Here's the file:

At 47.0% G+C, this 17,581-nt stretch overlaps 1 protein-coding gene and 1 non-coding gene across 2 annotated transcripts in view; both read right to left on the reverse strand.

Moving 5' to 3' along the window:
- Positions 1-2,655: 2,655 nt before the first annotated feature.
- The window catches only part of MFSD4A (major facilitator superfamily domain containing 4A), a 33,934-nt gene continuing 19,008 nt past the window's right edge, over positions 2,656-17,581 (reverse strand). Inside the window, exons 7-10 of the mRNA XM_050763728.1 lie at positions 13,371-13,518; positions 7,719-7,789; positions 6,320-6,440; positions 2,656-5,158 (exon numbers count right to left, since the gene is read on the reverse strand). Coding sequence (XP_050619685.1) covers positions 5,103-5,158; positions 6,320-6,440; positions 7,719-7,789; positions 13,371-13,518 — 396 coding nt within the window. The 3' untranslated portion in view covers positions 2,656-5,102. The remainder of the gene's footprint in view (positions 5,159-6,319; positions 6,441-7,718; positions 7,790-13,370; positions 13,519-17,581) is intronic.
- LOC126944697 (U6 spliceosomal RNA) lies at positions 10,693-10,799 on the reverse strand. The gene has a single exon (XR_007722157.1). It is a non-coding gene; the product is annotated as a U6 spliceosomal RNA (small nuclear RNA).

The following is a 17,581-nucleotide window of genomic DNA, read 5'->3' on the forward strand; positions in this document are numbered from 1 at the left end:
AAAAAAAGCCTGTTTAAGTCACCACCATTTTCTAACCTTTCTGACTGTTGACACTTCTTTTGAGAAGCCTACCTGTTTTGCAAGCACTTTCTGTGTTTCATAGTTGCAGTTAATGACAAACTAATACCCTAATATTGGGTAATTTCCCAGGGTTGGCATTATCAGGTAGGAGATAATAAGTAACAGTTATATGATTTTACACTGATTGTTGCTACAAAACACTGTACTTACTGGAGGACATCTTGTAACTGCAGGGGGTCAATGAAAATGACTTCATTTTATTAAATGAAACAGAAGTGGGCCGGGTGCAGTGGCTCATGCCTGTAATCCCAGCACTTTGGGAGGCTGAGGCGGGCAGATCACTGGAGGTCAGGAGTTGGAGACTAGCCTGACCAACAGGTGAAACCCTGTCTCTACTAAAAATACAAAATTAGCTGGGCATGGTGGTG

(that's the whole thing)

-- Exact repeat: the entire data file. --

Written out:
At 47.0% G+C, this 17,581-nt stretch overlaps 1 protein-coding gene and 1 non-coding gene across 2 annotated transcripts in view; both read right to left on the reverse strand.

Moving 5' to 3' along the window:
- Positions 1-2,655: 2,655 nt before the first annotated feature.
- The window catches only part of MFSD4A (major facilitator superfamily domain containing 4A), a 33,934-nt gene continuing 19,008 nt past the window's right edge, over positions 2,656-17,581 (reverse strand). Inside the window, exons 7-10 of the mRNA XM_050763728.1 lie at positions 13,371-13,518; positions 7,719-7,789; positions 6,320-6,440; positions 2,656-5,158 (exon numbers count right to left, since the gene is read on the reverse strand). Coding sequence (XP_050619685.1) covers positions 5,103-5,158; positions 6,320-6,440; positions 7,719-7,789; positions 13,371-13,518 — 396 coding nt within the window. The 3' untranslated portion in view covers positions 2,656-5,102. The remainder of the gene's footprint in view (positions 5,159-6,319; positions 6,441-7,718; positions 7,790-13,370; positions 13,519-17,581) is intronic.
- LOC126944697 (U6 spliceosomal RNA) lies at positions 10,693-10,799 on the reverse strand. The gene has a single exon (XR_007722157.1). It is a non-coding gene; the product is annotated as a U6 spliceosomal RNA (small nuclear RNA).

The following is a 17,581-nucleotide window of genomic DNA, read 5'->3' on the forward strand; positions in this document are numbered from 1 at the left end:
AAAAAAAGCCTGTTTAAGTCACCACCATTTTCTAACCTTTCTGACTGTTGACACTTCTTTTGAGAAGCCTACCTGTTTTGCAAGCACTTTCTGTGTTTCATAGTTGCAGTTAATGACAAACTAATACCCTAATATTGGGTAATTTCCCAGGGTTGGCATTATCAGGTAGGAGATAATAAGTAACAGTTATATGATTTTACACTGATTGTTGCTACAAAACACTGTACTTACTGGAGGACATCTTGTAACTGCAGGGGGTCAATGAAAATGACTTCATTTTATTAAATGAAACAGAAGTGGGCCGGGTGCAGTGGCTCATGCCTGTAATCCCAGCACTTTGGGAGGCTGAGGCGGGCAGATCACTGGAGGTCAGGAGTTGGAGACTAGCCTGACCAACAGGTGAAACCCTGTCTCTACTAAAAATACAAAATTAGCTGGGCATGGTGGTG